It appears that Mother and Child moved back to Maui in July 2003 and that Father already resided on Maui at that time. On March 17, 2004, Mother filed pro se a Registration of Child Custody Determination; Custody/Visitation Statement; Exhibit A (California Custody Judgment) in UCCJEA No. 04-1-0003 (2004 Proceeding) in the Family Court.3 Although the exact timing is unclear, it is abundantly clear that a dispute arose between Mother and Father over visitation and custody of Child, which included, inter alia, allegations by Mother that Father had sexually abused Child.

On September 17, 2004, Father filed a petition in the 2004 Proceeding seeking sole physical and legal custody of Child (Sole Custody Motion # 1).4 Father claimed that Mother was difficult to deal with, refused to make reasonable accommodations for Father's visitation, intended to interfere with his overnight visitation with Child, and falsely accused Father of molesting Child. Father argued, inter alia: "I am now self-employed and have great flexibility in my schedule. I am able to have our [Child] on a full-time basis with reasonable visitation to [Mother]."

Father concurrently submitted an ex parte motion to enforce the California Custody Judgment, noting that Child had reached the age of thirty months (days earlier), and seeking to immediately enforce his visitation rights, specifically including overnight visits. On September 21, 2004, this ex parte motion was filed, along with an attached order granting the ex parte motion, without prior notice to Mother. An acknowledgement of service dated September 28, 2004, indicates that Mother was served on September 24, 2004. Prior to Family Court's ruling on Father's ex parte motion, however, on September 18, 2004, Father kept Child overnight following his regular Saturday day visit. When he did not return Child to Mother's care, the police were called and Mother reportedly sought and obtained a temporary restraining order, which was later dismissed.

On September 23, 2004, Father caused subpoenas to be issued to the director of Child's preschool (for all records and correspondence pertaining to Child), the Custodian of Records for the Maui Police Department (for all records and reports pertaining to Mother and Father), and two individual police officers. Also on September 23, 2004, the Js filed a motion to intervene for the purpose of allowing them to seek visitation with Child.

On September 29, 2004, a hearing was held on Father's Sole Custody Motion # 1 and the Js' motion to intervene. Roughly ten months later, on August 3, 2005, an interim order was entered granting the Js' motion to intervene, ordering the appointment of Jacque Ford as GAL (GAL # 1), and confirming visitation to Father on Tuesday and Thursday afternoons, with overnight visitation subject to the GAL's inspection of Father's residence. An evidentiary hearing was set for January 3, 2005 on the Js' request for visitation and Father's Sole Custody Motion # 1.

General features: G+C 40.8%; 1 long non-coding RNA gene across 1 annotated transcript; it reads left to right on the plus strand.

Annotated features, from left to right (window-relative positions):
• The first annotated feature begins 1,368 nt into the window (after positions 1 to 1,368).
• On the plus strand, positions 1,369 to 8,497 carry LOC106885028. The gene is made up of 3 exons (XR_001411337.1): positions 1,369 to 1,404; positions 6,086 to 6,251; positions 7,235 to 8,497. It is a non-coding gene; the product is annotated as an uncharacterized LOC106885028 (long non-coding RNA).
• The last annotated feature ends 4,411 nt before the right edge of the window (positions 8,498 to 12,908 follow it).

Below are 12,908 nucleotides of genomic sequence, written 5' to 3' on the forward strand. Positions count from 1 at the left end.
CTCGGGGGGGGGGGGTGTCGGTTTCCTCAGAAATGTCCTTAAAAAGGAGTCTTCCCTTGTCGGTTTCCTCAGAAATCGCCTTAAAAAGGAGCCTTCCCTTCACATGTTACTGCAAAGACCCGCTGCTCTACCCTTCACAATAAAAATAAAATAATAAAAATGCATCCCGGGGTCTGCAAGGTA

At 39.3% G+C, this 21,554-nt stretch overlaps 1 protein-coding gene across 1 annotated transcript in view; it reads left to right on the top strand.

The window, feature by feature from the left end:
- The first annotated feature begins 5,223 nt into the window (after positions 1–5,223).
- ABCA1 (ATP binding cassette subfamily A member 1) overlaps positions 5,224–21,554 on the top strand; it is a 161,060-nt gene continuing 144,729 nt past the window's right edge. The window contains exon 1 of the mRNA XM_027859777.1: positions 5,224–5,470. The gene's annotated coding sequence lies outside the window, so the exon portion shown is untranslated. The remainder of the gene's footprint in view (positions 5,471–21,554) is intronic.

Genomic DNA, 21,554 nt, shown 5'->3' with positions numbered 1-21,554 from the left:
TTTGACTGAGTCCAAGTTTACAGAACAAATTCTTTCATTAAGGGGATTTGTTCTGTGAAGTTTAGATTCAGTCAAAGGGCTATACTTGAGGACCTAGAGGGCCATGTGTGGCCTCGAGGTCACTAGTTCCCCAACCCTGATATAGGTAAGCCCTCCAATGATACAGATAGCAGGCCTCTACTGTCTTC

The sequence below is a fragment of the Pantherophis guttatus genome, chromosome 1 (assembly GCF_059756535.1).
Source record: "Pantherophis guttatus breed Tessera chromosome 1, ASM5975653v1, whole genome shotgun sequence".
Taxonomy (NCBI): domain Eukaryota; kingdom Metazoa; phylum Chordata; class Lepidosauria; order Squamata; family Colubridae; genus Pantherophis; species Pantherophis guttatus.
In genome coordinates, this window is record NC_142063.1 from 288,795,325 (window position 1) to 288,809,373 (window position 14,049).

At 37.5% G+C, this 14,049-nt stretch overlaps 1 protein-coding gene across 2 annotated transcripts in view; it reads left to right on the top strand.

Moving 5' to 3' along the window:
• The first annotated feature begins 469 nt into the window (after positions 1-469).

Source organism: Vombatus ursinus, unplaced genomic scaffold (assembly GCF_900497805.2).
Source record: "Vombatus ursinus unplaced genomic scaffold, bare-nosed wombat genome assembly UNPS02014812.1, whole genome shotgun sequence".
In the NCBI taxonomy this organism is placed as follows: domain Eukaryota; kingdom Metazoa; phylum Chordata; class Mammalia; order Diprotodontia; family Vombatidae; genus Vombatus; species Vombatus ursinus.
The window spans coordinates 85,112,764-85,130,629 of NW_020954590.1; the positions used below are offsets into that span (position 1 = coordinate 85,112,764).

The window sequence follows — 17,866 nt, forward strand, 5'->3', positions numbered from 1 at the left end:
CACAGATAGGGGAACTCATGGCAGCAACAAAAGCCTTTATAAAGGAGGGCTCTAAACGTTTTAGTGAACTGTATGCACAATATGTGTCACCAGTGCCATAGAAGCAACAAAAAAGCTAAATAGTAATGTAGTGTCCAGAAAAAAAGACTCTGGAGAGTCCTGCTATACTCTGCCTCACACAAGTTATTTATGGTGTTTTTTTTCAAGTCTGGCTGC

On December 2, 2004, Father filed a motion for appointment of a new GAL, which also sought a temporary order modifying custody/visitation, an order that Mother submit to psychological evaluation, and to continue trial. A hearing was held on December 15, 2004, but no transcript was provided to this court. A written order, which was entered on August 3, 2005, stated that the parties agreed to the appointment of a new GAL and if they could not agree on a name, they would both submit names of potential appointees to the court. The order also stated that the issue of psychological evaluation was moot because evaluations had already been completed on both parties by Mark Breithaupt, Ph.D. (Dr. Breithaupt), and the parties agreed that the evaluations could be submitted to the court under seal.

On January 12, 2005, Father caused subpoenas to be issued to GAL # 1, Ellen Brewerton of Child Protective Services (Brewerton), and Dr. Breithaupt. GAL # 1's Report was filed (under seal) on January 13, 2005, with an addendum filed on January 14, 2005. GAL # 1's report noted disturbing reports from various persons concerning the Js' past conduct, particularly with respect to GJ. GAL # 1 reported "multiple psychological allegations" by Mother and Father and her opinion that Dr. Breithaupt's recommendations "need to be followed," including Father's completion of a parenting class (which Mother had already completed). GAL # 1 recommended that Mother and Father be allowed time,...